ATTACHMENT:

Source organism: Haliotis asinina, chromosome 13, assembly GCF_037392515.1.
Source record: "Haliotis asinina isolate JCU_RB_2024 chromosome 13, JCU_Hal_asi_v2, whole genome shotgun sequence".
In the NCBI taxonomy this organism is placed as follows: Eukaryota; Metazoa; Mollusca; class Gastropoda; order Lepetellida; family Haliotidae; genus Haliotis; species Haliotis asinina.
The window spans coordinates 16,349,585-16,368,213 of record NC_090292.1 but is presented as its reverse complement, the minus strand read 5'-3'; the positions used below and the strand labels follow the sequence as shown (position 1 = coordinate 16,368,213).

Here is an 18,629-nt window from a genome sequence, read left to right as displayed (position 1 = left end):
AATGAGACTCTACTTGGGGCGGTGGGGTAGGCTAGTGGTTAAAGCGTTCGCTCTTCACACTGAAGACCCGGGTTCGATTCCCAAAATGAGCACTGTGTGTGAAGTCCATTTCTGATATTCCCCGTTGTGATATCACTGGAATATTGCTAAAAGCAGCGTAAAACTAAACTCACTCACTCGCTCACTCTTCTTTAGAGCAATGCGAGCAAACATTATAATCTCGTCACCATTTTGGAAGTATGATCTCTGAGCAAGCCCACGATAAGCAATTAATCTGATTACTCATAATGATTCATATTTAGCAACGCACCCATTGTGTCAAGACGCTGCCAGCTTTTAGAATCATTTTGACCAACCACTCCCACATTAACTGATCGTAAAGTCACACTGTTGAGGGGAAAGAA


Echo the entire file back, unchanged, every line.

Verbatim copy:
Source organism: Haliotis asinina, chromosome 13, assembly GCF_037392515.1.
Source record: "Haliotis asinina isolate JCU_RB_2024 chromosome 13, JCU_Hal_asi_v2, whole genome shotgun sequence".
In the NCBI taxonomy this organism is placed as follows: Eukaryota; Metazoa; Mollusca; class Gastropoda; order Lepetellida; family Haliotidae; genus Haliotis; species Haliotis asinina.
The window spans coordinates 16,349,585-16,368,213 of record NC_090292.1 but is presented as its reverse complement, the minus strand read 5'-3'; the positions used below and the strand labels follow the sequence as shown (position 1 = coordinate 16,368,213).

Here is an 18,629-nt window from a genome sequence, read left to right as displayed (position 1 = left end):
AATGAGACTCTACTTGGGGCGGTGGGGTAGGCTAGTGGTTAAAGCGTTCGCTCTTCACACTGAAGACCCGGGTTCGATTCCCAAAATGAGCACTGTGTGTGAAGTCCATTTCTGATATTCCCCGTTGTGATATCACTGGAATATTGCTAAAAGCAGCGTAAAACTAAACTCACTCACTCGCTCACTCTTCTTTAGAGCAATGCGAGCAAACATTATAATCTCGTCACCATTTTGGAAGTATGATCTCTGAGCAAGCCCACGATAAGCAATTAATCTGATTACTCATAATGATTCATATTTAGCAACGCACCCATTGTGTCAAGACGCTGCCAGCTTTTAGAATCATTTTGACCAACCACTCCCACATTAACTGATCGTAAAGTCACACTGTTGAGGGGAAAGAA